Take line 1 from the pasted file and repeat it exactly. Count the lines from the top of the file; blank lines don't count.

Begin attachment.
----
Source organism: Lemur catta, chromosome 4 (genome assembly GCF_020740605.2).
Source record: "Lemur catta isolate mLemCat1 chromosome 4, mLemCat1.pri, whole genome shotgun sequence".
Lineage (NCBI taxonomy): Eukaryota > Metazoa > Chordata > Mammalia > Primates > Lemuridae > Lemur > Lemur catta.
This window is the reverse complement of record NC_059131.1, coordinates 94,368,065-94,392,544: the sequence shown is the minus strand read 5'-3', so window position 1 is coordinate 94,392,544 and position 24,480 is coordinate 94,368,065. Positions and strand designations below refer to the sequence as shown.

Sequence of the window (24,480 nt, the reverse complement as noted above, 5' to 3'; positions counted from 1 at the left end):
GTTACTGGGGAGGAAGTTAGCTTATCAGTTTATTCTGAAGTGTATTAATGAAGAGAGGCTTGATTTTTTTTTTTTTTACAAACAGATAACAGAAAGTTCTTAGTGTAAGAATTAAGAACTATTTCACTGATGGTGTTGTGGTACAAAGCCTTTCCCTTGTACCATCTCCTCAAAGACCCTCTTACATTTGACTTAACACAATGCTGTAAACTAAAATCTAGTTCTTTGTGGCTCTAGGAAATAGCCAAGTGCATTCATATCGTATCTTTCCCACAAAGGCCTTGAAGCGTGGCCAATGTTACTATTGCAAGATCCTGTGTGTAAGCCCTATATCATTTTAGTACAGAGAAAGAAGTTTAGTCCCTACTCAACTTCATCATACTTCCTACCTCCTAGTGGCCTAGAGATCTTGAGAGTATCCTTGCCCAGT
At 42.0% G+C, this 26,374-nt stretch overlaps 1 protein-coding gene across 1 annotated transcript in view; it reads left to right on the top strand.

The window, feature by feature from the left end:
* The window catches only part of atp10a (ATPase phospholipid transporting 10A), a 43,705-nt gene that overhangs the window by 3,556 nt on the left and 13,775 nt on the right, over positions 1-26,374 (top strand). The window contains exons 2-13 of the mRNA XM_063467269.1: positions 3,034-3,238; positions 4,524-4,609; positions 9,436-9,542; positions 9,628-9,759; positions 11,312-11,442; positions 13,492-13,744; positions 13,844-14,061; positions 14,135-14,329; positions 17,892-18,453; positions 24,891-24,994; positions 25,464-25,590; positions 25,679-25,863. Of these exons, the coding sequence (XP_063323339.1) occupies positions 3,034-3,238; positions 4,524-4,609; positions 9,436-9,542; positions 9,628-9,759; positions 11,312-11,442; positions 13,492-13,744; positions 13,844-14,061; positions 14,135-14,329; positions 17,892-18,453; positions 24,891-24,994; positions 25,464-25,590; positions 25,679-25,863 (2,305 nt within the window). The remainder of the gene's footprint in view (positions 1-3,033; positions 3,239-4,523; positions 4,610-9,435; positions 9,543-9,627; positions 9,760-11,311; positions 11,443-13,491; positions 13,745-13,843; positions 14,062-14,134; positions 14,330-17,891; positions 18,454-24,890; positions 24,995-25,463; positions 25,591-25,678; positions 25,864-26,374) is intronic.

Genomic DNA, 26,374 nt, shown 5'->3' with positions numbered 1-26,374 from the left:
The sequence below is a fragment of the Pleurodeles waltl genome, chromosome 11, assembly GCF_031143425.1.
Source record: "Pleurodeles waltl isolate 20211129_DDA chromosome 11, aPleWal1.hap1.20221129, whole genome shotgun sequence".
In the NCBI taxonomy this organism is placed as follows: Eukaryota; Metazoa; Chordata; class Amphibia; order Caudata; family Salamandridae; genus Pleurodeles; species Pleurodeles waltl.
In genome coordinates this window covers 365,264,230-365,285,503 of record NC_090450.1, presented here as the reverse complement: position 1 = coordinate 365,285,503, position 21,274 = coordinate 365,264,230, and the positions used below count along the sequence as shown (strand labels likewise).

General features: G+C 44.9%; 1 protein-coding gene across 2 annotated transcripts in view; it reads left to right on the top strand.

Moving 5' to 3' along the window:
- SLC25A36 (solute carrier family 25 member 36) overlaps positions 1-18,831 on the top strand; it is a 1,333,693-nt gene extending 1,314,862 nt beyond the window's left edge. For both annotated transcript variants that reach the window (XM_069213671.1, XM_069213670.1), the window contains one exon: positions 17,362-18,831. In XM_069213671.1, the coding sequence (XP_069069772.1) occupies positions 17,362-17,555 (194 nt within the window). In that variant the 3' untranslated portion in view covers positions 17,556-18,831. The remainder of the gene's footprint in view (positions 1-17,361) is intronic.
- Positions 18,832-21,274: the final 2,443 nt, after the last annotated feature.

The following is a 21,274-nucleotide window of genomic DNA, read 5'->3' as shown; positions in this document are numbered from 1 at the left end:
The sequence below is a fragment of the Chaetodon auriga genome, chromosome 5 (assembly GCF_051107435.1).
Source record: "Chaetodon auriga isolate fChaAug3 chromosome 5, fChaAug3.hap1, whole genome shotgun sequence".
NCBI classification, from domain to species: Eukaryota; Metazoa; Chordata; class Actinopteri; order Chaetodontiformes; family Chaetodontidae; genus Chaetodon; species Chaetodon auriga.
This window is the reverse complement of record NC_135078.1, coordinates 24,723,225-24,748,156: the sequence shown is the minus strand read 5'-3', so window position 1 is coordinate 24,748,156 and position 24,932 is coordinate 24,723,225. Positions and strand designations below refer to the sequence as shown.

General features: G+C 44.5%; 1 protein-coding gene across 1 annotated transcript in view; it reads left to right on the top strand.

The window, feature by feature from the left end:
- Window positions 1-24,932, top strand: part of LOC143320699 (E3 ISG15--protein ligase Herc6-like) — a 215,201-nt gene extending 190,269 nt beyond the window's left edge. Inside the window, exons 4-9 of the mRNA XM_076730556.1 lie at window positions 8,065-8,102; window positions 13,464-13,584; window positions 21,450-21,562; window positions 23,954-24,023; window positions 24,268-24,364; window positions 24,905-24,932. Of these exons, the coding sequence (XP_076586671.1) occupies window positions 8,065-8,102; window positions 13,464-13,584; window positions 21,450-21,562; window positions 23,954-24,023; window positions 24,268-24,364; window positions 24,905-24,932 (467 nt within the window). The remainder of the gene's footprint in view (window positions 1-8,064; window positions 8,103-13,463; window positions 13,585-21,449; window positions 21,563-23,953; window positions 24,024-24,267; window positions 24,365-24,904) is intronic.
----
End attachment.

Source organism: Lemur catta, chromosome 4 (genome assembly GCF_020740605.2).